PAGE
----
But you come off as ignorant if you claim that this has to be the case for every 8x10" shooter out there.
    However, I'm sure for the work you do the IQ180 and your other backs are probably the right tools helping you get exactly what you want at the speed you need it.

    My personal experience has been that it takes significantly more than a 100 MP file to store all the real image information contained in my properly focused 8x10" films. It is very obvious to see when I reduce my image files to only 110 MP that lots of real detail gets lost in the process. Even some of my 4x5" negatives contain finer detail than could be displayed with only 80 MP. As an example I provide a full-resolution landscape shot captured on 4x5" Fuji Acros 100 with the Schneider 110XL at f/16.3. It's a 6000 ppi drum scan with a slight amount of smart sharpening for viewing on screen. After cropping the film rebate the image is about 650 MP. Yes, it's not tack sharp on 1:1 pixel level. Now the question is how well does an IQ180 or Aptus-II 12 file take an enlargement to 650 MP? Any non-stitched samples?

    This is the same shot reduced to about 80 MP.

    With film the effective resolution depends a lot on the object contrast of the detail. As soon as it drops the resolution of film drops with it. This is the analog nature of film. You can say that the films goes soft, but you can also say that it helps to retain a natural depth of contrast. To me it simply looks more natural than the pumped up micro contrast in so many digital images.
    I would agree that the IQ180 shots I've seen at base sensitivity have less noise than what I get as grain texture even from very fine grained 4x5" negative film like Fuji Acros.

    We even made tests with 35mm high-res microfilm like Adox CMS 20. This film needs a special developer to be used photographically. It's only 5-6 ASA but it can resolve high contrast detail below 2 microns, basically the diffraction limit at f5.6.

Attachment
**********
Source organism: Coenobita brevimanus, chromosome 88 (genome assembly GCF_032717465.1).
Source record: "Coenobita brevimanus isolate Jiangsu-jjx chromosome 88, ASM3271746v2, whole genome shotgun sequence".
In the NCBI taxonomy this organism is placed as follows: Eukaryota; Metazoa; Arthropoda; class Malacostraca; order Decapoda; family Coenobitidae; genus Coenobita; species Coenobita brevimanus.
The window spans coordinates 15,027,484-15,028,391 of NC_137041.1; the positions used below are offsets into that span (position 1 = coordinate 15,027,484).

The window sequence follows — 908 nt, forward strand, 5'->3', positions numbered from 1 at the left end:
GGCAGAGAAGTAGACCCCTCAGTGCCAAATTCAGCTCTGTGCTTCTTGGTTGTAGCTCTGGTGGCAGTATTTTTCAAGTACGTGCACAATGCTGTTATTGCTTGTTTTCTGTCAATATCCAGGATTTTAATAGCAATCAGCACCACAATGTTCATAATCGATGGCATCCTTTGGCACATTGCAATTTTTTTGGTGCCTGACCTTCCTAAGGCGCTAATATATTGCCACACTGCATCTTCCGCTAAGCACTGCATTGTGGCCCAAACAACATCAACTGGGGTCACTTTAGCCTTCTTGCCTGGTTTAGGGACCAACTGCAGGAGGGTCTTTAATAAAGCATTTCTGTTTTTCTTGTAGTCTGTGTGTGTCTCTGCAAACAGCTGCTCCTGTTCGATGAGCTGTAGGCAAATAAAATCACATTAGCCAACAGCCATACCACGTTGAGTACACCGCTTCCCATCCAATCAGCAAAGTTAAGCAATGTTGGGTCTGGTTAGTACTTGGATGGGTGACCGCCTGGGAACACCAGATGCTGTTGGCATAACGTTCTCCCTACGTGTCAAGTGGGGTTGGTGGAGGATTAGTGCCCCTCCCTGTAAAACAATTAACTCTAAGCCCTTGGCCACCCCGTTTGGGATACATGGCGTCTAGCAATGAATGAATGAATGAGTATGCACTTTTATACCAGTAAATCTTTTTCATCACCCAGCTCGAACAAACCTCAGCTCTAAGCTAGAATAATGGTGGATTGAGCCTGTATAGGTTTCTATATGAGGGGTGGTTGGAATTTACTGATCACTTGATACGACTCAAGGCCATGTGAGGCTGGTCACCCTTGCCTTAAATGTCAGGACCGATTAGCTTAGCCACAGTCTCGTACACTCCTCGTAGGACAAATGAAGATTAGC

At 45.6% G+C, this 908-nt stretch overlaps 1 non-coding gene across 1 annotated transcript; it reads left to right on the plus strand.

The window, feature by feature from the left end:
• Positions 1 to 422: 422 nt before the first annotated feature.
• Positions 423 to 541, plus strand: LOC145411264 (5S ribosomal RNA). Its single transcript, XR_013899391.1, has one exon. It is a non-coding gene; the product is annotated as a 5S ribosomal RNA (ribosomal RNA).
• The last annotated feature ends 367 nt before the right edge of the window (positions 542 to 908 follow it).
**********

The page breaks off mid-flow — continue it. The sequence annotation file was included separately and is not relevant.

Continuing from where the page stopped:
Of course with digital stitching it's possible build multi-gigapixel images outresolving any one shot system.

    When it comes to dynamic range I wonder where those super DR images of the IQ180 or any other back are that show something that color neg cannot handle. Could you show an example?

    I never feel limited in DR when using color neg if I expose for the shadows, even in high contrast urban night scenes. On the other hand I see blown highlights with colored halos on similar non HDR digital captures. Why is that if the sensors have so much dynamic range?

    The closest DR to color neg I've seen in digital capture came from the RED Epic in HDRx mode, a sort of on-the-fly double exposure HDR processing. Very clever, but not very useful for long exposures where the scene changes during exposure time.

    -Dominique

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    Re: 8x10 vs IQ180

    Quote Originally Posted by siebel View Post
    There is virtually no film made whose look cannot be replicated by a knowledgeable person with the right gear. The colour characteristics can be replicated, the local micro-contrast and tonal transitions too. Even the tonality can be reproduced. The problem is that the average hack does not have this knowledge, but this does not justify a claim that the film "look" cannot be achieved digitally.
    I'd be interested to know what you understand by film look, since you seem to admit its existence, and what exactly sets it apart from a digital look.

    In any case, no sophisticated or arcane digital knowledge is necessary to achieve a film look: just shoot film.

    Finally, someone is honest about this.
    I'm tired of hearing the "but film has that certain quality to it" guff.
    I don't understand this vehemence, why should it bother you that some can perceive a certain quality in work produced via a certain technique?

  33. #33
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    Re: 8x10 vs IQ180

    Quote Originally Posted by Guy Mancuso View Post
    For me film is long past it's usefulness but it was great learning tool through the years and really all we had. I'm glad I lived in that time frame but also glad it's over. It's been close to maybe 14 years since I shot film and I simply do not miss it. To me any comparison is a moot point since no client of mine would even entertain it's use now.